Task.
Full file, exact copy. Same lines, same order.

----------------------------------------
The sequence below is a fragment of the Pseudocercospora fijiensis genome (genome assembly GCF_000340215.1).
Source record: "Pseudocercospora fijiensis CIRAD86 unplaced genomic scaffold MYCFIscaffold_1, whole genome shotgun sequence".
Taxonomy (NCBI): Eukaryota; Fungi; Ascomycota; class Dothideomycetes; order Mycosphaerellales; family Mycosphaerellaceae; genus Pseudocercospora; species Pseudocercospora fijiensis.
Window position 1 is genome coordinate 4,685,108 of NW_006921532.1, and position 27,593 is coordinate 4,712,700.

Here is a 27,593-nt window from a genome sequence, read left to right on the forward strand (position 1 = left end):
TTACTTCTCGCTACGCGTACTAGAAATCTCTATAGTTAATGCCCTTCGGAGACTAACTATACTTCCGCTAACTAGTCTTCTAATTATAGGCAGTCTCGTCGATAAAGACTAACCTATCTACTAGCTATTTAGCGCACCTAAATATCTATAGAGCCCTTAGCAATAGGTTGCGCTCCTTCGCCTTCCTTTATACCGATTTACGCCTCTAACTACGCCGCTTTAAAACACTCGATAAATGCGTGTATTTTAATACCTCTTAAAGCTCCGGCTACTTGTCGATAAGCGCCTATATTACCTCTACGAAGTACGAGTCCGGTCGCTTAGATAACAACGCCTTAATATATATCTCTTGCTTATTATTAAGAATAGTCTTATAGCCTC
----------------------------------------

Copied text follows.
The sequence below is a fragment of the Pseudocercospora fijiensis genome (genome assembly GCF_000340215.1).
Source record: "Pseudocercospora fijiensis CIRAD86 unplaced genomic scaffold MYCFIscaffold_1, whole genome shotgun sequence".
Taxonomy (NCBI): Eukaryota; Fungi; Ascomycota; class Dothideomycetes; order Mycosphaerellales; family Mycosphaerellaceae; genus Pseudocercospora; species Pseudocercospora fijiensis.
Window position 1 is genome coordinate 4,685,108 of NW_006921532.1, and position 27,593 is coordinate 4,712,700.

Here is a 27,593-nt window from a genome sequence, read left to right on the forward strand (position 1 = left end):
TTACTTCTCGCTACGCGTACTAGAAATCTCTATAGTTAATGCCCTTCGGAGACTAACTATACTTCCGCTAACTAGTCTTCTAATTATAGGCAGTCTCGTCGATAAAGACTAACCTATCTACTAGCTATTTAGCGCACCTAAATATCTATAGAGCCCTTAGCAATAGGTTGCGCTCCTTCGCCTTCCTTTATACCGATTTACGCCTCTAACTACGCCGCTTTAAAACACTCGATAAATGCGTGTATTTTAATACCTCTTAAAGCTCCGGCTACTTGTCGATAAGCGCCTATATTACCTCTACGAAGTACGAGTCCGGTCGCTTAGATAACAACGCCTTAATATATATCTCTTGCTTATTATTAAGAATAGTCTTATAGCCTC